By combining 14 years’ worth of satellite data, scientists have captured a startling portrait of the world’s water supply undergoing rapid transformation. The new analysis points to areas where there is increasing potential for conflict as a growing demand for water collides with the impacts of climate change. In Canada, the maps shows shifting water supplies that include wetter, more flood-prone regions in many areas of the country but a general drying out in the western sub-Arctic.

“This is an eye-opener,” said Roy Brouwer, an economist and executive director of the University of Waterloo’s Water Institute who was not involved in the analysis. “It raises awareness that things are changing and that in some areas something has to happen to counter and anticipate some of the catastrophes that may be waiting for us in the not-so-far future.”

The analysis is based on data from the Gravity Recovery and Climate Experiment, or GRACE, a NASA-led mission launched in 2002 that involved two satellites circling the globe in tandem about 220 kilometres apart. A microwave link between the two satellites allowed scientists to precisely monitor minuscule changes in their separation down to a distance of 10 microns, or about one-tenth the width of a human hair.

The setup created a sort of flying weight scale that mean the satellites could be used to measure slight regional variations in Earth’s gravitational pull. Many of those variations are due to geological features, such as mountain ranges, that do not vary over time. But by taking measurements over many years, the satellite also picked up changes that are largely due to the movement of massive amounts of water at or near Earth’s surface.

Researchers have published many results based on GRACE data but the new analysis, published Wednesday in the journal Nature, marks the first time all available observations from the mission, from April, 2002, to March, 2016, have been analyzed and assembled to provide a comprehensive map of water trends around the world. Those trends encompass changes in where water is stored across Earth’s surface, including groundwater, soil moisture, glaciers, snow cover and surface water. The result suggests a water landscape that is changing fast on a global scale, in large part due to human activity and climate change.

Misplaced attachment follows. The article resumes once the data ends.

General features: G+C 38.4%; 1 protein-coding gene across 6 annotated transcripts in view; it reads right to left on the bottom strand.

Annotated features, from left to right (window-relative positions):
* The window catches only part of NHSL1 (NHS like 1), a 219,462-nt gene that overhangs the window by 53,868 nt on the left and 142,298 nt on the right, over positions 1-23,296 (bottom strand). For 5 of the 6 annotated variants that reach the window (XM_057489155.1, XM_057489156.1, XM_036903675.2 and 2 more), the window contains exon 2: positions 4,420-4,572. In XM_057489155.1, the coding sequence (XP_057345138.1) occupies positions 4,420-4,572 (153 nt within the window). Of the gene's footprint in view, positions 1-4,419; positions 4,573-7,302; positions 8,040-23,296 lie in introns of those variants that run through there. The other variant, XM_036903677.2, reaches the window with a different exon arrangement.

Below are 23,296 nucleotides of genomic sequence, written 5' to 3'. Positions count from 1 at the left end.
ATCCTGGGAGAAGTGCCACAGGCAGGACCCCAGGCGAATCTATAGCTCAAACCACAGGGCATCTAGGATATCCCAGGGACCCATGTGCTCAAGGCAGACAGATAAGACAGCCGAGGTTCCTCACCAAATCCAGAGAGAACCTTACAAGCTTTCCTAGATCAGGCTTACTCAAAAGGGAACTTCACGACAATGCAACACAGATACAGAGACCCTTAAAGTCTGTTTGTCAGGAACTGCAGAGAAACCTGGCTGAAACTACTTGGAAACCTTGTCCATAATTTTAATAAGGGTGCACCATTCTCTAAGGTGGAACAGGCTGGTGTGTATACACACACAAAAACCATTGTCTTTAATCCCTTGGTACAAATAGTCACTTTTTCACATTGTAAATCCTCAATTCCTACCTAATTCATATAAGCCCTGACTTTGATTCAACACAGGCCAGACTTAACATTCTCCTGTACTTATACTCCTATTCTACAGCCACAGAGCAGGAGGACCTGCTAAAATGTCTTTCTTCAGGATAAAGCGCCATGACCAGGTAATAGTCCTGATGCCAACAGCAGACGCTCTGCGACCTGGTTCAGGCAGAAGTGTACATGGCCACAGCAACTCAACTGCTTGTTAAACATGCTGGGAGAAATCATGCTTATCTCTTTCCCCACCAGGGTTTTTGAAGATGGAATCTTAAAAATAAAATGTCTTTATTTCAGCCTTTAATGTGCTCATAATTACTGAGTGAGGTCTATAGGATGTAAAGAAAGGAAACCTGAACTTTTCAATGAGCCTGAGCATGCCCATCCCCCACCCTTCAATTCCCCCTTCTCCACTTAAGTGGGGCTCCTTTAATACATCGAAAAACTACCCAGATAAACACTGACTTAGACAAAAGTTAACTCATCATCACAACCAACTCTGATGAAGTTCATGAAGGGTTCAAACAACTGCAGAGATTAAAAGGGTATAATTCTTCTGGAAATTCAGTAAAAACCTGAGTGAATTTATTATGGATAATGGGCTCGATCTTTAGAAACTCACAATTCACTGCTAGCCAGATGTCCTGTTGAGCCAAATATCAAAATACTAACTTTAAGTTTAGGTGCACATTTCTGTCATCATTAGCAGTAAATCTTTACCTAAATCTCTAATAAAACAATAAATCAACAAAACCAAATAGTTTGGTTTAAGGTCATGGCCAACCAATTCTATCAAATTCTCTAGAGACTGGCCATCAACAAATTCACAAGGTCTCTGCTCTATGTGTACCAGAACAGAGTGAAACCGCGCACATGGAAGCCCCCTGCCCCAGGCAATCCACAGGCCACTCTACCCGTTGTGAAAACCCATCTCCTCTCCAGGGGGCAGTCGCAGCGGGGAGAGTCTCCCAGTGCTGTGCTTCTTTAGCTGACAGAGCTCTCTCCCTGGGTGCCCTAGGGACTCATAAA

“The human fingerprint is all over what we see in the map,” said Jay Famiglietti, a water-resource expert affiliated with NASA’s Jet Propulsion Laboratory in Pasadena, Calif., and the incoming director of the University of Saskatchewan’s Global Institute for Water Security.

Dr. Famiglietti, a co-author on the Nature study, has played a central role in interpreting data from the GRACE mission over its lifetime. He added that the new analysis pointed to profound changes in the Earth’s water resources that should serve as a wake-up call for policy makers.

“There are implications in that map for food security, for water security and for human security in terms of things like conflict and climate refugees,” he said.

In total, Dr. Famiglietti and his colleagues identified 34 regional trends in water storage observed by GRACE. Some are likely due to natural variations over the time that the observations were taken. For example, the Amazon basin looks like it’s getting wetter because the area has been recovering from a drought. The same is likely the case for a region centred on the Canadian Prairies and parts of the United States. Over the long term, those trends may fade away.

The most obvious changes are clearly due to climate change and relate to ice loss in the polar regions and in some mountainous areas such as Alaska and the southern portions of the Andes in South America. Others show places where humans have directly affected water storage.

Similar shortfalls in India reflect the impact of subsidized electricity, which has created a “perverse incentive” that makes it inexpensive to pump out more groundwater than can be replenished, said Dr. Brouwer.

Overall, the map shows how the world’s water is increasingly moving from natural storehouses such as glaciers to human-built reservoirs, a change that comes with plenty of political fallout when that water crosses international boundaries, said Aaron Wolf, an expert in water-related conflict at Oregon State University.

“This kind of data really helps us identify hot spots in advance of real crises,” he said.

Support for the GRACE mission officially ended last fall and the last of the satellites burned up as its orbit decayed in mid-March. A follow-up mission with two new satellites that will continue the gravity measurements is currently set for launch this Tuesday from Vandenberg Air Force Base in California.

The Globe and Mail, May 16, 2018